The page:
Energy is very important in our society because it allows us to satisfy important needs in our daily lives, such as having electricity, cooking our food, heating our houses and transporting ourselves to different places.

The excessive use of fossil fuels (oil, natural gas and coal) is generating a climate crisis that forces us to change our traditional sources of energy for less polluting and more sustainable ones, such as solar or wind energy.

We will begin by studying the different forms or manifestations of energy and what are the primary energy sources we use, to end up studying electrical energy in detail.

Forms of energy

Energy is the capacity to do work or produce change.

There are many forms or manifestations of energy. Each has different characteristics, but all of them can be converted into work or motion, light, heat, sound or other useful effects for us.

According to the first principle of thermodynamics, energy is neither created nor destroyed, it is only transformed from one form to another.

The following are the most common forms of energy and those most commonly used.

Potential energy

It is the energy that an object has due to its position in a gravitational field [1].

For example, an object that is in a high position has potential energy thanks to the gravity of the earth. If we drop the object, that potential energy is transformed into kinetic energy or it could drag another object doing work.

Hydraulic dams accumulate potential energy in the water when it is stored in an elevated position. The water falling from the dam transforms its potential energy into kinetic energy, which moves a turbine. Finally, the turbine moves an alternator that produces electrical energy.


Aldeadávila arch dam being released due to river flooding.

Raiden32, CC BY-SA 4.0 International, via Wikimedia Commons.
Kinetic energy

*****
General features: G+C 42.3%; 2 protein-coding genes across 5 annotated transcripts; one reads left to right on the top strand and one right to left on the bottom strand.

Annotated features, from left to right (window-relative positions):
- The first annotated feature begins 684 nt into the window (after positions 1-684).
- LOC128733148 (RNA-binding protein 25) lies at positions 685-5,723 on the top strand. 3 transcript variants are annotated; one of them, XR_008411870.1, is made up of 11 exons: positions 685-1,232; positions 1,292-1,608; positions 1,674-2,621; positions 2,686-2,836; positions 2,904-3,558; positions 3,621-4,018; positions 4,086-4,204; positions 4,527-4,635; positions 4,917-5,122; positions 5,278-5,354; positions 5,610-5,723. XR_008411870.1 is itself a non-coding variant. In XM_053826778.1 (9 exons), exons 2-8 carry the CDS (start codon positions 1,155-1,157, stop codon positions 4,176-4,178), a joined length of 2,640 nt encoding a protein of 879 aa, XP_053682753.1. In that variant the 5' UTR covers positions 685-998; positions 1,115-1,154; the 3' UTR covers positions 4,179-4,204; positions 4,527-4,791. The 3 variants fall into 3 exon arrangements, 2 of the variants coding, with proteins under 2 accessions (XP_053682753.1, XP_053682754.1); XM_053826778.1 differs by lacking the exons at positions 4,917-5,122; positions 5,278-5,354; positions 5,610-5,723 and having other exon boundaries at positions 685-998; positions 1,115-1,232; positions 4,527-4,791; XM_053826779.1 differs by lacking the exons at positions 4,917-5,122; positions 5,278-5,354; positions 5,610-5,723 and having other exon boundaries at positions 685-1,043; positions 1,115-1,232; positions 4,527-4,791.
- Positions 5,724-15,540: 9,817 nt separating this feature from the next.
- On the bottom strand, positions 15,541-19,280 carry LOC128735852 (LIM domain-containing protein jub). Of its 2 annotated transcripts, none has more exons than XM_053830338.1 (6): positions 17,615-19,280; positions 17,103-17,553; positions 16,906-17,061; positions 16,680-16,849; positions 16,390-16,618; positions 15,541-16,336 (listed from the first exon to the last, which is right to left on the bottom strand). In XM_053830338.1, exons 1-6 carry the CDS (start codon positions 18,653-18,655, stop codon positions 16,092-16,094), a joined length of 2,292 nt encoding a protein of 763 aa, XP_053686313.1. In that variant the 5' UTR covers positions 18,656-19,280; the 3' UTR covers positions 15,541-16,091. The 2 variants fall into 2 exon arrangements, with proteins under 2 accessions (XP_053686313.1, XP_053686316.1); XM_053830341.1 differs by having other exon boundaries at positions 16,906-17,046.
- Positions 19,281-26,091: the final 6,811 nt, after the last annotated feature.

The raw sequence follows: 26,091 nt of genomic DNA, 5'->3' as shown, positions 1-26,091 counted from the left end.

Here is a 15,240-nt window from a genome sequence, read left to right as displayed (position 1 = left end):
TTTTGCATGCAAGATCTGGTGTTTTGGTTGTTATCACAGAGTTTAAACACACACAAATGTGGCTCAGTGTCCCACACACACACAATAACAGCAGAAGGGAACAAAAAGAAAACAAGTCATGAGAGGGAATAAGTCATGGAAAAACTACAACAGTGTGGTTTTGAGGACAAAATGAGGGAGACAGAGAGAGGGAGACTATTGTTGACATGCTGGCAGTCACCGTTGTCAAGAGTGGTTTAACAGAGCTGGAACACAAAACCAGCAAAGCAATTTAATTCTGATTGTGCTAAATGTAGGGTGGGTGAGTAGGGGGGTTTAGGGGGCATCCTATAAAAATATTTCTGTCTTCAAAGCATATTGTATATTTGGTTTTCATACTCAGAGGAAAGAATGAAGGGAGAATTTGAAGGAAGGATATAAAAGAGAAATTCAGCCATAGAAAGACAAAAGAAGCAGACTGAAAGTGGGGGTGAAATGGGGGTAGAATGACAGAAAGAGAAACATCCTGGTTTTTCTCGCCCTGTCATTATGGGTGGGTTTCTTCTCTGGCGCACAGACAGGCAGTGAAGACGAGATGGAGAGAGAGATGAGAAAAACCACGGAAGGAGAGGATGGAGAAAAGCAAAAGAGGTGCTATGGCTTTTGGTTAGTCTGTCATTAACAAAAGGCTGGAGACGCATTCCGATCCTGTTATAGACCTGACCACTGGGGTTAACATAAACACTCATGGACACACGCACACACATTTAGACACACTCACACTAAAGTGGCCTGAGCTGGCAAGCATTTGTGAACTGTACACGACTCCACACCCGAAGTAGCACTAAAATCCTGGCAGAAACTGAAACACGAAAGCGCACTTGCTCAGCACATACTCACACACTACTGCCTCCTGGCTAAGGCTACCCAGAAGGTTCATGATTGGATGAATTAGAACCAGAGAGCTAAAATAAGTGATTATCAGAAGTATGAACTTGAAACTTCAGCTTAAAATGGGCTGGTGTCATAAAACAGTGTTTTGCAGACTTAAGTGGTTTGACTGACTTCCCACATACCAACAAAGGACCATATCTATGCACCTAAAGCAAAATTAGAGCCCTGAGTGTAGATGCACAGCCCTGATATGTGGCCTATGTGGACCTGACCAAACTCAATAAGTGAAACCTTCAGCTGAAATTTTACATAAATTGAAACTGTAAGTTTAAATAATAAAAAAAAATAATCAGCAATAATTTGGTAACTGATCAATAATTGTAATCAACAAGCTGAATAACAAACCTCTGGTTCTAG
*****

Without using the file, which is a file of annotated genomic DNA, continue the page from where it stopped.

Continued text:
It is the energy that an object has due to its movement.

For example, a ball thrown at high speed will have kinetic energy and will be able to displace other objects. Wind power is the kinetic energy of moving air. When a car accelerates, the chemical energy of the gasoline is being transformed into kinetic energy. The Moon has kinetic energy when moving around the Earth. In the ocean tides we can observe how the kinetic energy is transferred from the Moon to the Earth.


Offshore wind turbines at Thornton Bank, 28 km offshore in the Belgian part of the North Sea.

Mechanical energy

It is the energy that is transmitted by means of the linear displacement or the rotation of a mechanical part of a machine.

For example, the shaft of a mixer motor transmits the mechanical energy of the motor to the blades. Moving up and down, an engine's connecting rod transmits mechanical energy from the piston to the crankshaft, that will turn to move the car.


Rotating cardan joint, used to transmit energy.

Silberwolf, CC BY-SA 2.5 Generic, via Wikimedia Commons.
Thermal energy

It is a form of energy associated with the temperature of an object. It is based on the internal movement of the atoms and molecules of the object. The higher the temperature, the faster its particles move.

This is the most degraded form of energy and it is the most difficult to transform, especially if it is at low temperatures.

All energy transformations cause losses and gradually become thermal energy due to friction.

An example of thermal energy is the transformation that occurs in a heating boiler. The chemical energy of natural gas is transformed through combustion into heat at high temperatures that is used to heat buildings.


Gas cooking fire.

Ivan Radic, CC BY-SA 2.0 Generic, via Wikimedia Commons.
Chemical energy

It is the energy found in the chemical bonds of fuels, food or batteries.

To release this energy it is necessary to cause chemical reactions, which in most cases consist of combining fuels with oxygen. That's what we animals do when we convert fat and carbohydrates from food into movement and heat to stay alive. Fossil fuels are substances that produce energy by combining with oxygen in the air. For example, burning coal or gas produces thermal energy.

We also find this type of chemical energy in rechargeable or single-use batteries. In this case, the reactions do not involve oxygen.


Gasoline pump filling the tank of a car.

Rama, CC BY-SA 2.0 France, via Wikimedia Commons.
Nuclear energy

It is the internal energy of the atoms that is released in the reactions of fusion and nuclear fission.

Examples of this type of energy are the energy of the Sun that is produced by the fusion of its hydrogen atoms or the energy of a nuclear power plant that fissions the uranium atoms. Earth's geothermal energy also comes from the nuclear energy of the uranium within it.


José Cabrera nuclear power plant in Guadalajara.

Mr. Tickle, CC BY-SA 3.0 Unported, via Wikimedia Commons.
Radiant energy